Popular Sovereignty: The Classical View and a Revised Account

Departmental Seminar
Open to the Public
Nador u. 9, Faculty Tower
Thursday, March 28, 2013 - 1:30pm
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Thursday, March 28, 2013 - 1:30pm to 3:10pm

You are cordially invited to the Political Science departmental seminar

"Popular Sovereignty: The Classical View and a Revised Account"

delivered by

Janos Kis, Professor, Department of Political Science and Department of Philosophy

Date: Thursday, March 28, 2013 - 13:30,

Venue: FT908.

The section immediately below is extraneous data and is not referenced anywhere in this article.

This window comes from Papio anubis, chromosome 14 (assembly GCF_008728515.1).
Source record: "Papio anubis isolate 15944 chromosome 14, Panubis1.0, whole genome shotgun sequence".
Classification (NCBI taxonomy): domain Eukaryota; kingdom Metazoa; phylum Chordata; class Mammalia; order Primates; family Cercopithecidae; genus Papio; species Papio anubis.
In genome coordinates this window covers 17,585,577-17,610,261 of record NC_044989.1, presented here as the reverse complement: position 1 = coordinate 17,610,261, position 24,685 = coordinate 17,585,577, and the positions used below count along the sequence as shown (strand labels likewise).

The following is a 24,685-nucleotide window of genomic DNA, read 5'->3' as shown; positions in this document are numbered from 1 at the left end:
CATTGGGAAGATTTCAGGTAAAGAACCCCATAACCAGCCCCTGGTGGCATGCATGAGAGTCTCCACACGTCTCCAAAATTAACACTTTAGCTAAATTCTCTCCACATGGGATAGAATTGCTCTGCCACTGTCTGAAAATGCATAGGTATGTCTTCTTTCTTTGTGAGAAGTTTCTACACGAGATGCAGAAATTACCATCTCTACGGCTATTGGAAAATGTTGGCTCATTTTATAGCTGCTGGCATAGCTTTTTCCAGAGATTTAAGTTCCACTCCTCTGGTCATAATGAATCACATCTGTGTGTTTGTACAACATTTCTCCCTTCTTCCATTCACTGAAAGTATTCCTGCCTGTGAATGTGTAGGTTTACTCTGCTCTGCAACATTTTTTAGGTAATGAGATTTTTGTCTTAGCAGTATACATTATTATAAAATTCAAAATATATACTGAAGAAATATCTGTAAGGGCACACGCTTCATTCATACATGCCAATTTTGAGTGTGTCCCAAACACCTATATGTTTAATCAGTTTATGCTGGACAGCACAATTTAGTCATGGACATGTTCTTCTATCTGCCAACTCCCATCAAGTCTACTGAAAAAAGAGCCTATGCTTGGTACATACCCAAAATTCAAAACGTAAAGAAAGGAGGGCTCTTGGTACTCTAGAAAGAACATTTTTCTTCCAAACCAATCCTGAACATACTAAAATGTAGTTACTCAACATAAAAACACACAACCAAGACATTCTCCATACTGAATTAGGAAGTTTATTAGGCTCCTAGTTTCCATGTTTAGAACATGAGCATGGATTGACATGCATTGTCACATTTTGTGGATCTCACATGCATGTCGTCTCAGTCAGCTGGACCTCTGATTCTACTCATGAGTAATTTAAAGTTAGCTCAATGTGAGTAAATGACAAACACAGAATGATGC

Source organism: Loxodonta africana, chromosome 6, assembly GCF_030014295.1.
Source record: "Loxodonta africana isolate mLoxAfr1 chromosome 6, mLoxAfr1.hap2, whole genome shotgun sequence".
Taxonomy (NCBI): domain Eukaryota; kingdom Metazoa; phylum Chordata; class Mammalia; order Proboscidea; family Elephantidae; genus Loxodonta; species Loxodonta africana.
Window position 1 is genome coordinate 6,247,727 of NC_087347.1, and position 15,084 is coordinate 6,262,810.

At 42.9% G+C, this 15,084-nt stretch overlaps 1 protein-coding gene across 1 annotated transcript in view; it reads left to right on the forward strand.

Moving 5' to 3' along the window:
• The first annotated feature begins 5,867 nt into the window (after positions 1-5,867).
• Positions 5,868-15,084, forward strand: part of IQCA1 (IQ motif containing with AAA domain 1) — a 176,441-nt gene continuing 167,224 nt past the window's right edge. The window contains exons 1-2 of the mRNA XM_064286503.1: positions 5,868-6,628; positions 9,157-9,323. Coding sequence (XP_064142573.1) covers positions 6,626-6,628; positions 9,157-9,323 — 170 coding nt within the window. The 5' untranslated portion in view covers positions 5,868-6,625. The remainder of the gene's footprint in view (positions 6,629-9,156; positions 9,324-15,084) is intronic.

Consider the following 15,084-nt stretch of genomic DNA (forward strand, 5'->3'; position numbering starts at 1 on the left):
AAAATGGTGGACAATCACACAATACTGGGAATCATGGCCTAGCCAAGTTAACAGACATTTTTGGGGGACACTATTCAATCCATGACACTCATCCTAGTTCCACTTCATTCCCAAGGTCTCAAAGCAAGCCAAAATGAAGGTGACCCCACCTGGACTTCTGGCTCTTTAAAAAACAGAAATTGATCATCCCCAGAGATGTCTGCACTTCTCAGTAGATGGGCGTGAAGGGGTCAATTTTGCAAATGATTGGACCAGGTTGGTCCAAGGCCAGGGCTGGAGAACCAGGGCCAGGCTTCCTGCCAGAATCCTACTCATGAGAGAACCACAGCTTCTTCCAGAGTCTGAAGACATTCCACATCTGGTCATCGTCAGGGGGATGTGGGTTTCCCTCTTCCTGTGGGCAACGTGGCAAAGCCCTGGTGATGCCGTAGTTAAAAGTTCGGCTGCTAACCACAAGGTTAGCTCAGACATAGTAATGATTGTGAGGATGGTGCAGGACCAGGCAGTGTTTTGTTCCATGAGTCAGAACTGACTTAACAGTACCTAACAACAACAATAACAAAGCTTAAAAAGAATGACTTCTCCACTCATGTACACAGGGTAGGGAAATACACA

Abstract: Popular sovereignty insists that the subjects of a constitution should have the final say on that constitution. The contemporary interpretation of this claim is, however, very different from its classical reading. The classical reading held that the sovereign people is a supra-constitutional entity having the power to terminate the constitution in force and to give itself a new constitution in a legal vacuum. When the sovereign people speaks, it speaks unconstrained by any binding rules, so the argument went. The modern reading, rather than endorsing the legal vacuum thesis, foresees a legally specified procedure and demands that procedure to satisfy certain normative requirements. The core of the modern view is that the constitutional assembly should be brought about by popular elections that are free and fair. Other requirements are also mentioned. The assembly should invite broad public participation to set its agenda. The debating and drafting of the constitutional text should take place in public. Finally, it is more and more widely accepted that the constitution as a whole should be subject to popular ratification in a referendum. My talk will not focus on the details of the procedural requirements. Rather, it will explore what the shift from the legal vacuum thesis to the view of a legally regulated procedure tells about the very idea of popular sovereignty.